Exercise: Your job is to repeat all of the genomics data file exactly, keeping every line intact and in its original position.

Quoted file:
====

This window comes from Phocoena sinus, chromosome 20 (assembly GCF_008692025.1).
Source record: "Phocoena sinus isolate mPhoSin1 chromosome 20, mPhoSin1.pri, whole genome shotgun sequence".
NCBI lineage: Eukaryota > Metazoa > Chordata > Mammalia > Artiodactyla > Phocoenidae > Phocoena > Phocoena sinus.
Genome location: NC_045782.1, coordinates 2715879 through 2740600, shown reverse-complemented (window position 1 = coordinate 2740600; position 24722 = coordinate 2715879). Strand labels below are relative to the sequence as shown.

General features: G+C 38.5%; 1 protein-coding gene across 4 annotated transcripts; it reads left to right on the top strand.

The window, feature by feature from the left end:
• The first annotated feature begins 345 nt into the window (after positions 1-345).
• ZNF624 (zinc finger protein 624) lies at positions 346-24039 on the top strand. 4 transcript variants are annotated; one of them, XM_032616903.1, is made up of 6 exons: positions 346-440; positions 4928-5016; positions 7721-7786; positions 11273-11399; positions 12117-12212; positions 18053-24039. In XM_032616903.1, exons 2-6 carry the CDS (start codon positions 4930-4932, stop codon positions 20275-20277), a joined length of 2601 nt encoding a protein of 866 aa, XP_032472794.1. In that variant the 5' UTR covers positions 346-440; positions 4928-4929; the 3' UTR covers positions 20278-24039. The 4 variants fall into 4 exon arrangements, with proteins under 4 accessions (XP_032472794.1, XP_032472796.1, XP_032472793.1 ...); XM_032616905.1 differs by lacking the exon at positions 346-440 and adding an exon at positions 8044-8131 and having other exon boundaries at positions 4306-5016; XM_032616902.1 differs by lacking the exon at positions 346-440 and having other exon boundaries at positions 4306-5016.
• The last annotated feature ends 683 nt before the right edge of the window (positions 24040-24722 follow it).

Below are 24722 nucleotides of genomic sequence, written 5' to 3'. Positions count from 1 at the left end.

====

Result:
This window comes from Phocoena sinus, chromosome 20 (assembly GCF_008692025.1).
Source record: "Phocoena sinus isolate mPhoSin1 chromosome 20, mPhoSin1.pri, whole genome shotgun sequence".
NCBI lineage: Eukaryota > Metazoa > Chordata > Mammalia > Artiodactyla > Phocoenidae > Phocoena > Phocoena sinus.
Genome location: NC_045782.1, coordinates 2715879 through 2740600, shown reverse-complemented (window position 1 = coordinate 2740600; position 24722 = coordinate 2715879). Strand labels below are relative to the sequence as shown.

General features: G+C 38.5%; 1 protein-coding gene across 4 annotated transcripts; it reads left to right on the top strand.

The window, feature by feature from the left end:
• The first annotated feature begins 345 nt into the window (after positions 1-345).
• ZNF624 (zinc finger protein 624) lies at positions 346-24039 on the top strand. 4 transcript variants are annotated; one of them, XM_032616903.1, is made up of 6 exons: positions 346-440; positions 4928-5016; positions 7721-7786; positions 11273-11399; positions 12117-12212; positions 18053-24039. In XM_032616903.1, exons 2-6 carry the CDS (start codon positions 4930-4932, stop codon positions 20275-20277), a joined length of 2601 nt encoding a protein of 866 aa, XP_032472794.1. In that variant the 5' UTR covers positions 346-440; positions 4928-4929; the 3' UTR covers positions 20278-24039. The 4 variants fall into 4 exon arrangements, with proteins under 4 accessions (XP_032472794.1, XP_032472796.1, XP_032472793.1 ...); XM_032616905.1 differs by lacking the exon at positions 346-440 and adding an exon at positions 8044-8131 and having other exon boundaries at positions 4306-5016; XM_032616902.1 differs by lacking the exon at positions 346-440 and having other exon boundaries at positions 4306-5016.
• The last annotated feature ends 683 nt before the right edge of the window (positions 24040-24722 follow it).

Below are 24722 nucleotides of genomic sequence, written 5' to 3'. Positions count from 1 at the left end.